Investors often turn to certain kinds of investments only to discover strict and often expensive tax implications. One deferment solution for some investments may be a private placement variable annuity (PPVA), in which an investor contributes cash to an annuity contract that’s then invested in fixed-income and alternative strategies. But it’s not for everyone.
A typical investment allocation for investors is to bonds and, more increasingly, alternative investments such as private equity and hedge fund investments, said Michael Donahue, a CPA and partner at Drucker & Scaccetti in Philadelphia. “As effective as these allocations may be to your investment strategy, they have painful tax implications due to high-income tax rates on interest income and non-deductibility of investment fees,” he said.
A wealthy investor can use a PPVA to defer taxes. The investor contributes cash to an annuity contract, which is then invested in fixed income and alternative strategies.
Variable annuities have acquired a reputation for high costs and complexity. But a PPVA policy, sometimes referred to as an “investment-only annuity,” can work for some investors, Donahue said. For the cost of a small annual annuity fee (half of 1%), an investor defers taxability to the date they take cash out of the policy.
Since the investment fees decrease the underlying investment value, these fees become, in fact, deductible. Additionally, it is possible that the payments out of the annuity occur when the investor retires and resides in a no- or low-tax state, Donahue said. Tax rates in retirement are also frequently lower than at other times of life.
This tax-deferral tool isn’t for everyone. “A PPVA is usually an investment structure we see for high-net worth clients, usually because of the cost to set up, minimum investment sizes and level of sophistication needed,” said Rob Cordasco, a CPA and founder of Cordasco & Company in Savannah, Ga.
“The way I usually explain a PPVA is to think of it like any other variable annuity on the market, except you get to have more input on the terms of the variable annuity structure and more control over the investments held,” Cordasco said.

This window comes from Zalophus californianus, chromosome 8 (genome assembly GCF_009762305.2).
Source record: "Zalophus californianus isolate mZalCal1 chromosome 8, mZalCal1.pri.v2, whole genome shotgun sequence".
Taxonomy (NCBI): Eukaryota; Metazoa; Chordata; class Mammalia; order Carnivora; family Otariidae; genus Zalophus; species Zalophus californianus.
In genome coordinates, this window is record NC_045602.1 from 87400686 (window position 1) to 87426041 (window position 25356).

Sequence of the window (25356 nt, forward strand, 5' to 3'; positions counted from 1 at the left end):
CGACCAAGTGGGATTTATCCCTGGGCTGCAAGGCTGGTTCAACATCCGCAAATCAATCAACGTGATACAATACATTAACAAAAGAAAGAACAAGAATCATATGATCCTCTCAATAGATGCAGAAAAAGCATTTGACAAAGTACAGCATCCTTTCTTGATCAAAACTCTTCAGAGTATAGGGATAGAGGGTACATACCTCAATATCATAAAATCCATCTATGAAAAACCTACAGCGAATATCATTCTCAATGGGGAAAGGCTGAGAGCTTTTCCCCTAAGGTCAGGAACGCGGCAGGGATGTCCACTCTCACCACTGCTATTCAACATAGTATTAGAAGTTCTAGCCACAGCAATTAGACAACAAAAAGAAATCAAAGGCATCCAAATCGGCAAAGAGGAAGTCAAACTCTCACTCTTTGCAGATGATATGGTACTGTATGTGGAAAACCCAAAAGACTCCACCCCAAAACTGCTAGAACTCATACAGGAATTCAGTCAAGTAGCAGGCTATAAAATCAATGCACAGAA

If properly set up, a PPVA is taxed in the same manner as any other variable annuity. “The downside, as with any variable annuity, is that there are penalties for withdrawals before age 59½ and the income is subject to ordinary income tax rates as opposed to capital gains rates,” Cordasco said.
According to the IRS, most distributions from qualified retirement plans and nonqualified annuity contracts made to you before you reach age 59½ are subject to an additional tax of 10%. This tax applies to the part of the distribution that you must include in gross income. It doesn’t apply, however, to any part of a distribution that is tax free, such as amounts that represent a return of your cost or that were rolled over to another retirement plan.
“A PPVA does open up a lot of doors for investments in assets that would generate ordinary income, like interest from bonds,” Cordasco said. “Additionally, a PPVA can be coupled with estate and trust strategies to really supercharge the tax benefits.”
Some observers have said this option also works well for foreign investors and even tax-exempt institutions that can still find themselves hit with a tax bill for income unrelated to their primary purpose.
The PPVA tool isn’t without other complications. “It is almost impossible to talk about PPVA without talking about private placement life insurance (PPLI),” Cordasco said. “PPLI is the life insurance version, so it’s more complicated, more expensive and requires a higher investment. As both variable annuities and life insurance have a place in someone’s financial profile, so do private placement vehicles.
“Again, since the barriers to entry are relatively high, these vehicles are usually only available to high-net-worth individuals,” he added.